St. Petersburg City Council candidate Deborah Figgs-Sanders is leading a crowded pack of candidates in the race for the District 5 seat Steve Kornell is vacating later this year.
Figgs-Sanders has raised more than $12,000 in the race, which now includes six candidates. Beth Connor is trailing just behind her with more than $10,000 banked so far. Those numbers are as of the most recent campaign finance reports covering activity through May.
Figgs-Sanders, a member of the city’s Southside Community Development CRA and former head of the Child’s Park YMCA, brought in $2,500 during the most recent campaign finance reporting period.
Her largest contribution came from Lorna Taylor, President and CEO of Premier Eye Care and a prominent community activist, who chipped in the maximum $1,000.
Connor, an environmental activist, is second in overall fundraising, but raised the most of the six-person pack during the month of May, bringing in more than $3,000. That includes a $250 contribution from former St. Pete City Council member Jim Kennedy.
Trenia Cox, a former urban planner for the city and longtime Juvenile Welfare Board manager, has raised the third most of the candidates, bringing in nearly $2,000 in May for a total of $6,400 to date.
Cox’s contributions included $125 from Pinellas County School Board member Linda Lerner and $50 from former Pinellas County Commissioner turned Police Athletic League Executive Director Neil Brickfield.
Uhuru candidate Anne Hirsch who is running on a platform for reparations for African-American residents raised about $1,700 in May and in total, including two contributions totaling about $125 from former Uhuru mayoral candidate Jesse Nevel.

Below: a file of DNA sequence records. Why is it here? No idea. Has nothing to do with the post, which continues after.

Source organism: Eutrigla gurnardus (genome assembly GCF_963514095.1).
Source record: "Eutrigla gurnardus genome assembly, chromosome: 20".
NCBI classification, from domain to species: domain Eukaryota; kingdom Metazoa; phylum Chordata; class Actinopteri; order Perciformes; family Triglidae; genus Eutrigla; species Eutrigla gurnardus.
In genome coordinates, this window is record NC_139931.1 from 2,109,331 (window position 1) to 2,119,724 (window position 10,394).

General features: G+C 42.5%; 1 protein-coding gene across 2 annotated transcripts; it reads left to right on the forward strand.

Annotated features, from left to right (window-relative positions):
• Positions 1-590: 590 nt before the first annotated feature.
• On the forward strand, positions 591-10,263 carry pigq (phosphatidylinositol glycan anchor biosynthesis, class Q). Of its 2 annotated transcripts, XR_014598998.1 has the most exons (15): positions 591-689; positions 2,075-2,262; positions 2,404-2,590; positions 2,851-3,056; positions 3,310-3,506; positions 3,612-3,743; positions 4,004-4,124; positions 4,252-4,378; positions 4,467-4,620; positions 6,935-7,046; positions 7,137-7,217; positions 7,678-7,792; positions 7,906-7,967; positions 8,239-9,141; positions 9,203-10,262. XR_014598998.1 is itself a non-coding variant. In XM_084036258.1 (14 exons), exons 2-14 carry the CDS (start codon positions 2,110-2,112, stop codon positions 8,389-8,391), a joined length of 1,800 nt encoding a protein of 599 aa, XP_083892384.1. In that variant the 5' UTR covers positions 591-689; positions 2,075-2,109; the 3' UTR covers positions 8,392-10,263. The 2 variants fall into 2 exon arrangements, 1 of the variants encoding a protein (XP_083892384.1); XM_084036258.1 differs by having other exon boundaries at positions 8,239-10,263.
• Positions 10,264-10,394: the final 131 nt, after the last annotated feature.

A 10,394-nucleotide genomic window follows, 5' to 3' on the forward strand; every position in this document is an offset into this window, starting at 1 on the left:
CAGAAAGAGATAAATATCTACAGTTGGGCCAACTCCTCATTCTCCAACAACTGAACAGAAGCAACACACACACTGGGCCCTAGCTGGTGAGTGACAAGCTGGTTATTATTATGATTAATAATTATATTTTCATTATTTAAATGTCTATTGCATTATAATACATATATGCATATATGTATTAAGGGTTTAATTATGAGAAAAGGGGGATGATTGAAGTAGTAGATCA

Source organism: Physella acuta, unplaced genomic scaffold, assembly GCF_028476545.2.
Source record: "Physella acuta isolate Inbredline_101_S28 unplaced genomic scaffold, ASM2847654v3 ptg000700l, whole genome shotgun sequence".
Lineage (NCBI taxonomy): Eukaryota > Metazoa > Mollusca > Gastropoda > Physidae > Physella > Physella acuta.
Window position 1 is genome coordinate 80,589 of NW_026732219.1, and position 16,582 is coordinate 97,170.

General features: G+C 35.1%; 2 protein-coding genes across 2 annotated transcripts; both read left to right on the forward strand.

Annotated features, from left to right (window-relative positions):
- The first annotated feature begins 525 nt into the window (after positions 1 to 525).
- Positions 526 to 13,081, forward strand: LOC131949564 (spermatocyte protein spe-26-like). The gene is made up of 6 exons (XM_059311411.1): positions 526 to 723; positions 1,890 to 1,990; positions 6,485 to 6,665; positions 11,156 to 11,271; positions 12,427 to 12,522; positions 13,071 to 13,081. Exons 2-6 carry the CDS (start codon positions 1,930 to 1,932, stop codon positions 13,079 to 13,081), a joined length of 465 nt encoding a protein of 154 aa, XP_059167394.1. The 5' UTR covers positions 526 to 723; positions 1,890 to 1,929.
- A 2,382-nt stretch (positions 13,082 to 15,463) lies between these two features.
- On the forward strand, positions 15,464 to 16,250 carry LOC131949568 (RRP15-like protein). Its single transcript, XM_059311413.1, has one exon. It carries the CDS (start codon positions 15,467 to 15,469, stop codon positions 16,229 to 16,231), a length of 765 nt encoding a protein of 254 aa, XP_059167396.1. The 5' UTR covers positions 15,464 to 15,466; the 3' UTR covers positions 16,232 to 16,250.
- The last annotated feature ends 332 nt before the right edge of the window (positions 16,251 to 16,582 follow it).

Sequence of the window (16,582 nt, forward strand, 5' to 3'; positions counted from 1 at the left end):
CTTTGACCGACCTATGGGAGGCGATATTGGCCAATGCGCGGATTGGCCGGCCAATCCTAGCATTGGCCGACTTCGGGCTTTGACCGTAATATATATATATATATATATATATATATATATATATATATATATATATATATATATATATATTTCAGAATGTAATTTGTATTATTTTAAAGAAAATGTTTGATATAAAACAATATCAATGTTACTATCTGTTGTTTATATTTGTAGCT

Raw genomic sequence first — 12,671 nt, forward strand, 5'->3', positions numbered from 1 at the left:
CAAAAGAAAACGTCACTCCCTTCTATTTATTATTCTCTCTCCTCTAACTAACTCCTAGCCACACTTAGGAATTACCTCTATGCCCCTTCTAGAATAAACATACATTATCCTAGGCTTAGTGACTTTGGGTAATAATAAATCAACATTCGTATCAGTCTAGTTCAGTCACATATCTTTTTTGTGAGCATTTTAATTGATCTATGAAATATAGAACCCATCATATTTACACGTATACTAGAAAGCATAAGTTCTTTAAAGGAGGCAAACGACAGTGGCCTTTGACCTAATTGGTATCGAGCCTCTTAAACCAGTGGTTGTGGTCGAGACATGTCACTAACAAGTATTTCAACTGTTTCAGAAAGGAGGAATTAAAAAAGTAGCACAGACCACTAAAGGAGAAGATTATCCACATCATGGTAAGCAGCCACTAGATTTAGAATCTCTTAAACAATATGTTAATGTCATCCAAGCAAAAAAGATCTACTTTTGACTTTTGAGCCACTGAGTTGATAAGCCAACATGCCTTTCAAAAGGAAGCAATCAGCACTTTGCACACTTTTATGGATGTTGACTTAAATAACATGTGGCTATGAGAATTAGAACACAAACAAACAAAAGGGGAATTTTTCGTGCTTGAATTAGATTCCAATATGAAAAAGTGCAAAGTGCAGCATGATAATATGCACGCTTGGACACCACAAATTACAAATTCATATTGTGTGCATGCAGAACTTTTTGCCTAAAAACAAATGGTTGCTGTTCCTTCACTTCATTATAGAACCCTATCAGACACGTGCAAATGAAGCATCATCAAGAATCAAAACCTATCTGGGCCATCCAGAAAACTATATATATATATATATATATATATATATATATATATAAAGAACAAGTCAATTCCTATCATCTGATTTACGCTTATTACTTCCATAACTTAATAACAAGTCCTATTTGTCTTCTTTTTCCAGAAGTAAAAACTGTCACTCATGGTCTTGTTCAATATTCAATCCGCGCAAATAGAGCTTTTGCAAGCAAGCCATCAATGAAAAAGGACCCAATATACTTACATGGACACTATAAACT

Former St. Pete mayoral candidate Anthony Cates III and second-time District 5 candidate Philip Garrett round out the race. Cates has raised just $410 to date with nothing coming in during the month of May. Garrett, who just entered the race, hasn’t posted any campaign finance documents yet.
While most of the candidates are off to the money races gathering campaign contributions, spending is so far sluggish. Figgs-Sanders has spent about $2,500 so far mostly on administrative costs like office supplies email service and event attendance. Connor has spent $2,000 on campaign management with Blue Ticket Consulting.
The District 5 race is shaping up to be the most competitive on the St. Pete municipal ballot this year. Two candidates have filed for Charlie Gerdes’ District 1 seat, which he is vacating due to term limits. Ed Montanari is so far running unopposed in District 3 while fellow incumbent Lisa Wheeler-Bowman is facing two challengers, Eritha “Akile” Cainion and Chico Cromartie.
The Primary Election is Aug. 27, with the General Election Nov. 5. The qualifying period for the race runs through June 21.